GroundFloor Media & CenterTable Blog

Screen Shot 2014-07-01 at 11.19.22 AMRoyal Dutch Airlines (@KLM) recently ruffled some international feathers when it tweeted “Adios Amigos #NEDMEX” with a photo of a mustached man in a sombrero in response to the Netherlands’ victory over Mexico in the World Cup. The tweet was only up for 25 minutes before it was deleted, but the damage had been done. Just another example in a long line of tweets that cross the line from “clever” to “offensive.”

Brands and organizations everywhere continue to push the Twitter envelope in an effort to get noticed. But how do they walk that fine line without crossing it and risking embarrassment, ridicule and even a loss of customers?

Screen Shot 2014-07-01 at 11.30.32 AMThe flip-side example we frequently like to talk about in the GFM Digital Den is the NBA’s Atlanta Hawks Twitter handle. The team (and its social media community manager) frequently tosses out hilarious, yet snarky tweets. Their take is “we want a reaction, positive or negative.” In that sense they’ve defined their voice, and have a pretty good check and balance on what’s brand-appropriate and what goes too far.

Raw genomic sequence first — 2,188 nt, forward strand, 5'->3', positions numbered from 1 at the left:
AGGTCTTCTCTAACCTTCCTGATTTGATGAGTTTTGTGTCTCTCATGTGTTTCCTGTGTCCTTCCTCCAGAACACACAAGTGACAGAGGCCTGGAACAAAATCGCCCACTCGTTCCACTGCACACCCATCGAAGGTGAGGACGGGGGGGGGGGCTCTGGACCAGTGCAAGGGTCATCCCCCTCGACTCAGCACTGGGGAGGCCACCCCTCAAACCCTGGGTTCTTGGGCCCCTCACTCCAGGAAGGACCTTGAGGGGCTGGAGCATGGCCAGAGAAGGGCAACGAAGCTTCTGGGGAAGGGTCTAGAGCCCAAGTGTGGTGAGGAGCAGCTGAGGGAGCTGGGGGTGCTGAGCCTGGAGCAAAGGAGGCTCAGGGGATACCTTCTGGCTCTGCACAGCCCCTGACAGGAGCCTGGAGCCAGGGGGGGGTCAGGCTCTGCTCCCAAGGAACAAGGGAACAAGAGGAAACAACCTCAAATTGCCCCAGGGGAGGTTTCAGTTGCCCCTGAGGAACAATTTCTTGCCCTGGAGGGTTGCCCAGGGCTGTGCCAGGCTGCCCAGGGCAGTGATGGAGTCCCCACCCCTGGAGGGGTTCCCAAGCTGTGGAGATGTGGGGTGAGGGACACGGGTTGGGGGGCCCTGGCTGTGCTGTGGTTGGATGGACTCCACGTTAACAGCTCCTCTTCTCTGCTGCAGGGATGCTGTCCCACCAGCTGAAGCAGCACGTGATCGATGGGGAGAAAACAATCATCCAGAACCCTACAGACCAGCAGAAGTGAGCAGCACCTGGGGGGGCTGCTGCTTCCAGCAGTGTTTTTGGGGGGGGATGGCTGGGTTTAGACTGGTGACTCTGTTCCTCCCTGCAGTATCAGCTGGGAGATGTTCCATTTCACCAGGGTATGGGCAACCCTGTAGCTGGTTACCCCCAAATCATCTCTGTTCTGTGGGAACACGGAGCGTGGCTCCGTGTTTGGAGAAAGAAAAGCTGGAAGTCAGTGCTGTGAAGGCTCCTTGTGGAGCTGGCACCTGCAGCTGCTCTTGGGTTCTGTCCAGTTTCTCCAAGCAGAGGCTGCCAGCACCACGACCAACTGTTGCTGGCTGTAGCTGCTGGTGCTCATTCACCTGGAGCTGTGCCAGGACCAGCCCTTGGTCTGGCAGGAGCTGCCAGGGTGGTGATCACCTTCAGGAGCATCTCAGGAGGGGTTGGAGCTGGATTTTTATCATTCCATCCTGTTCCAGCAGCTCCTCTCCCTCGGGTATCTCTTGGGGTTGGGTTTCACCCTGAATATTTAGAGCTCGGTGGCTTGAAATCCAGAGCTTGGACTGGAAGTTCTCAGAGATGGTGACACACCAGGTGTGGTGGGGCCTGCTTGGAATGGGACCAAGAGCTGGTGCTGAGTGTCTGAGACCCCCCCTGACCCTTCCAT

When thinking about that check-and-balance for your organization, here are five tips for quickly deciding whether or not a tweet will be funny or potentially disastrous:

1)   Know your voice. If the tweet you’ve got in mind is completely out of left field for the brand/voice, you should probably reconsider.

2)   Listen to the voice in your own head. If it gives you pause at all, you should probably step away from our computer. Run it by someone else in your organization, or even better, several people for second and third opinions.

3)   What will your core audience think? You know they’re smart, so make sure you’re being authentic, and don’t underestimate their intelligence. If you’re trying to stretch the truth, don’t expect to get away with it.

4)   Be aware of the timing/context of what’s going on in the world. This is somewhat of a no-brainer, but check for breaking news before you tweet.

5)   What’s the worst that could happen? If the reward outweighs the risk, you’re probably in good shape.

Jim Licko is a vice president at GroundFloor Media and a pretty big fan of snark on Twitter…when used appropriately. 

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